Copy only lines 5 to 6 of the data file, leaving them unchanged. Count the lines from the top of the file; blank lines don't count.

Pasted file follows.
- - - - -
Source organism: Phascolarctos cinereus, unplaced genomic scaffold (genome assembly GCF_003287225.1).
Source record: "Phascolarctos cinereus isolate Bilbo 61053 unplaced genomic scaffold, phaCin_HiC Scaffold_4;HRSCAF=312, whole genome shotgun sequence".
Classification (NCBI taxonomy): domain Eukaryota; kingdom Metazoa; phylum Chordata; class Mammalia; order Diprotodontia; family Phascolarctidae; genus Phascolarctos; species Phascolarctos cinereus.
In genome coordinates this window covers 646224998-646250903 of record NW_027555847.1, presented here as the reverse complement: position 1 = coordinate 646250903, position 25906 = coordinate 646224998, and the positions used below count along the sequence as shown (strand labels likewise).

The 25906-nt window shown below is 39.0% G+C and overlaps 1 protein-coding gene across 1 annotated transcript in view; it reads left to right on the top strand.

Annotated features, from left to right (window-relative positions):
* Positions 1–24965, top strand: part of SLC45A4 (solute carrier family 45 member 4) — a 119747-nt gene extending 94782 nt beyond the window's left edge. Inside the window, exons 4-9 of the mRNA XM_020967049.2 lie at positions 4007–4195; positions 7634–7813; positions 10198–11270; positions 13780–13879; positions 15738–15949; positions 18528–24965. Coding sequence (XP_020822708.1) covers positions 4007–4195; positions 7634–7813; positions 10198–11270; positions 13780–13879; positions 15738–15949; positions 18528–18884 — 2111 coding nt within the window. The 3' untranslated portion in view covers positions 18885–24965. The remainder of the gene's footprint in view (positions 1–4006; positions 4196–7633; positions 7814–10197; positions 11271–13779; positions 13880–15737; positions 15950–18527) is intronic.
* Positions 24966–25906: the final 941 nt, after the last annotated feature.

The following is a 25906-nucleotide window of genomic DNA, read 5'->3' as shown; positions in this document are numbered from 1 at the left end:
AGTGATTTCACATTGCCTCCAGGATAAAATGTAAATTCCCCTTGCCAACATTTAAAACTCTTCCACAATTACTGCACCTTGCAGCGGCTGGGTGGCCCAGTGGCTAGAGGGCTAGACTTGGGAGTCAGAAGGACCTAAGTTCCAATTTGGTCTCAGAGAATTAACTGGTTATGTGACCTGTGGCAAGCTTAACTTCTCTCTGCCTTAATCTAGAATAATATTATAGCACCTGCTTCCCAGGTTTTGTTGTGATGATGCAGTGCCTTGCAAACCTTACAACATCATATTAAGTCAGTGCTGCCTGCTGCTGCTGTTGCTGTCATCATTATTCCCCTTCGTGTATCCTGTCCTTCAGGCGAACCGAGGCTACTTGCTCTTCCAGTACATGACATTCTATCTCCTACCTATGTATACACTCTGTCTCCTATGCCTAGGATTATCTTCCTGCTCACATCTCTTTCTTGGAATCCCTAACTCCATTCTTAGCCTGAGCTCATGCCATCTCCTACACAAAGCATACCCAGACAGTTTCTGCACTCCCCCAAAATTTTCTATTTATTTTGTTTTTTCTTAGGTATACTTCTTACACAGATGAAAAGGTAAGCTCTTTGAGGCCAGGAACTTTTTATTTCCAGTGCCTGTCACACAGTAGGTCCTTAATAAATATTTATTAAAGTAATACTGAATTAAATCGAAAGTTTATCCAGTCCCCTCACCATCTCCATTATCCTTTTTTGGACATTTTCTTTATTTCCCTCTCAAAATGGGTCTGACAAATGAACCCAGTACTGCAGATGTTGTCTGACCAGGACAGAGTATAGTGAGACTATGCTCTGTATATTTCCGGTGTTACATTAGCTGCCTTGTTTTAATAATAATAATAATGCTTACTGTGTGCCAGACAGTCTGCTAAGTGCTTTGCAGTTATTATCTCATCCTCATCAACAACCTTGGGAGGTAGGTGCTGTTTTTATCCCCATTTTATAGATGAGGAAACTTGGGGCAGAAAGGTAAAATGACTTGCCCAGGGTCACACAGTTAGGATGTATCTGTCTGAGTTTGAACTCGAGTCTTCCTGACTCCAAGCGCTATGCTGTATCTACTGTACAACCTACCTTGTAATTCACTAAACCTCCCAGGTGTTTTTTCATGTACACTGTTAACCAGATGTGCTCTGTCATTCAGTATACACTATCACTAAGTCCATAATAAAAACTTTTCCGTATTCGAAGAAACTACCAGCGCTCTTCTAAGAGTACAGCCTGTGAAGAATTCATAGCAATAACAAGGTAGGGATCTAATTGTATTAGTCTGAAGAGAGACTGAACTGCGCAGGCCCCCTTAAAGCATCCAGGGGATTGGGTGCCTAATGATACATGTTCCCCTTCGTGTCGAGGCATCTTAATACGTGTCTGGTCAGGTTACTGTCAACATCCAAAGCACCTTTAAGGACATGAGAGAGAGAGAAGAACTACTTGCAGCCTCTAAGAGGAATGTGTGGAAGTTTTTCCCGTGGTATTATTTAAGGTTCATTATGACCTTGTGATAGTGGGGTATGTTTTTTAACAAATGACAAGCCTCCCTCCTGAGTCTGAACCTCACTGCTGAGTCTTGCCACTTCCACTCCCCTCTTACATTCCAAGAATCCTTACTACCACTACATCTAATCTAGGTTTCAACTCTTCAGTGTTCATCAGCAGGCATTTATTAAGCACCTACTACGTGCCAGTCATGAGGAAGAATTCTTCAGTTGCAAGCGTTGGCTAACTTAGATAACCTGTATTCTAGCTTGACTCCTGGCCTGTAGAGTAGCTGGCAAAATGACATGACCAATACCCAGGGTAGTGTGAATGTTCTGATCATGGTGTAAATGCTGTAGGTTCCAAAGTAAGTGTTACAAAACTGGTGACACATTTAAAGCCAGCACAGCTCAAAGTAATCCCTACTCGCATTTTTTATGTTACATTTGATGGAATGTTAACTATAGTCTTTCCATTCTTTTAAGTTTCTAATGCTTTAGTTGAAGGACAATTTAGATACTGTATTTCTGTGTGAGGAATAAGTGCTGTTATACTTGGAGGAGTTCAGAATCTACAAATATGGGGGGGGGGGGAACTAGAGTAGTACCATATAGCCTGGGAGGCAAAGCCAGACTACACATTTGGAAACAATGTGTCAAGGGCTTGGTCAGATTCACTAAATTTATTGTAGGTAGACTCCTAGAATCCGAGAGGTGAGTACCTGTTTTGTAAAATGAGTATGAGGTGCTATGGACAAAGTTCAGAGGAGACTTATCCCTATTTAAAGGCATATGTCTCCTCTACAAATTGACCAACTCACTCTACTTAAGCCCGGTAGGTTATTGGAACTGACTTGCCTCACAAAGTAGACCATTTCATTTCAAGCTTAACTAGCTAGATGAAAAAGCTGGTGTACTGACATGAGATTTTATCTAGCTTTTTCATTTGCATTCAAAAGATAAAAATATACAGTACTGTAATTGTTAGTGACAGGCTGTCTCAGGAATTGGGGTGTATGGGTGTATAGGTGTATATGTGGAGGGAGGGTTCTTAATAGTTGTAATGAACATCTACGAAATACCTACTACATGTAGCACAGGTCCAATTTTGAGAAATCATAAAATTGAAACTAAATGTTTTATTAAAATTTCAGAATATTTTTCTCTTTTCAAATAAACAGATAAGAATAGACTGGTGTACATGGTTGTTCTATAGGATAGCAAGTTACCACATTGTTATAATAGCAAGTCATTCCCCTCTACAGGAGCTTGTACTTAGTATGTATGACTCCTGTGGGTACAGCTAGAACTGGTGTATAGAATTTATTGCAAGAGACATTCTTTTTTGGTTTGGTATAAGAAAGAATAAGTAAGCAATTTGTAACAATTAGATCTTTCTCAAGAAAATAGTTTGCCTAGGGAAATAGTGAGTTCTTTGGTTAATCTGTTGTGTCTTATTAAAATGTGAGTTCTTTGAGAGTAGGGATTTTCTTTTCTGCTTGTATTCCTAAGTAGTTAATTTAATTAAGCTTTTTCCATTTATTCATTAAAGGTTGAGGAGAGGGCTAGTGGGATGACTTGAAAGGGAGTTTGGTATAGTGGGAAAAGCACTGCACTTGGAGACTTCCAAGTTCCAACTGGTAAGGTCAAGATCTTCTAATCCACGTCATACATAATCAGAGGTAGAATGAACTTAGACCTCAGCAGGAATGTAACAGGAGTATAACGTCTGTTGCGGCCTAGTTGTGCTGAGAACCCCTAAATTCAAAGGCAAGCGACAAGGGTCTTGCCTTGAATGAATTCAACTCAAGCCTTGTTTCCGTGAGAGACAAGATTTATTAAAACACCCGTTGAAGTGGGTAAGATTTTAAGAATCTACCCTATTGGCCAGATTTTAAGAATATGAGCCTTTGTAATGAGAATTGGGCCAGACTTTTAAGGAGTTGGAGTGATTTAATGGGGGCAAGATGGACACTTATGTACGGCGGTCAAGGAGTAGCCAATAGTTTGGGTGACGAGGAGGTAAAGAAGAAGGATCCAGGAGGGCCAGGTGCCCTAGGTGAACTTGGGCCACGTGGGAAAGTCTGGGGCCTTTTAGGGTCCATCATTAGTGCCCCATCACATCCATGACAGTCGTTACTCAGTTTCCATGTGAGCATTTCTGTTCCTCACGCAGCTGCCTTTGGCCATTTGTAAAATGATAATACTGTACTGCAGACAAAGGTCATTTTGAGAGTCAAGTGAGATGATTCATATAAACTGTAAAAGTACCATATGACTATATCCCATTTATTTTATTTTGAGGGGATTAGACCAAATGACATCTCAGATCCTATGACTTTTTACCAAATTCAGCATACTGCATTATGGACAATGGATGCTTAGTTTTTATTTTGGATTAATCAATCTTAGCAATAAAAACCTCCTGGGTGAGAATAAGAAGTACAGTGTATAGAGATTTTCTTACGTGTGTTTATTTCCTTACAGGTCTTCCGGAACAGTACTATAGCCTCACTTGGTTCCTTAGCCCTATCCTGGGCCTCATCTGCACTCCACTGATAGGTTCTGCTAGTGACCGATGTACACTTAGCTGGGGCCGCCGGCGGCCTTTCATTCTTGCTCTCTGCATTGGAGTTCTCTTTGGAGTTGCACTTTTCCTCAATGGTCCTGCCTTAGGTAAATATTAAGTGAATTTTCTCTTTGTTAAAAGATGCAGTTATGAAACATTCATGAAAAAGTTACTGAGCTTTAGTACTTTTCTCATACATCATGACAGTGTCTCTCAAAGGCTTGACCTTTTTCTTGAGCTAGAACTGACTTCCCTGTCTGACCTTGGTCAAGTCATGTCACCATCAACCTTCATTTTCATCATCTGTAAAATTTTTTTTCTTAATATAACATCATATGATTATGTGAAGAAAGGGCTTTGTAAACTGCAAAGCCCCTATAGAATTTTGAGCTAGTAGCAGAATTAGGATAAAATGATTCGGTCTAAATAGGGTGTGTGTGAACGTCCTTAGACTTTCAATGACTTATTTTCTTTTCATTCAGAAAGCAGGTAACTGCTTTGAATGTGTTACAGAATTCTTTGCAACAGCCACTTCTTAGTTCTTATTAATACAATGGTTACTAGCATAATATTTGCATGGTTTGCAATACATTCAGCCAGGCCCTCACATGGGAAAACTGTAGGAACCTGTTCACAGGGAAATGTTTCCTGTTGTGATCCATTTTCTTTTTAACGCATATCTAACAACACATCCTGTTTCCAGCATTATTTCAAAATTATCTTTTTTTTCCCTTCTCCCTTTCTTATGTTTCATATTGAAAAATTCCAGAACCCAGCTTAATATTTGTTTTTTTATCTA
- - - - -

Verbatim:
The 25906-nt window shown below is 39.0% G+C and overlaps 1 protein-coding gene across 1 annotated transcript in view; it reads left to right on the top strand.

Annotated features, from left to right (window-relative positions):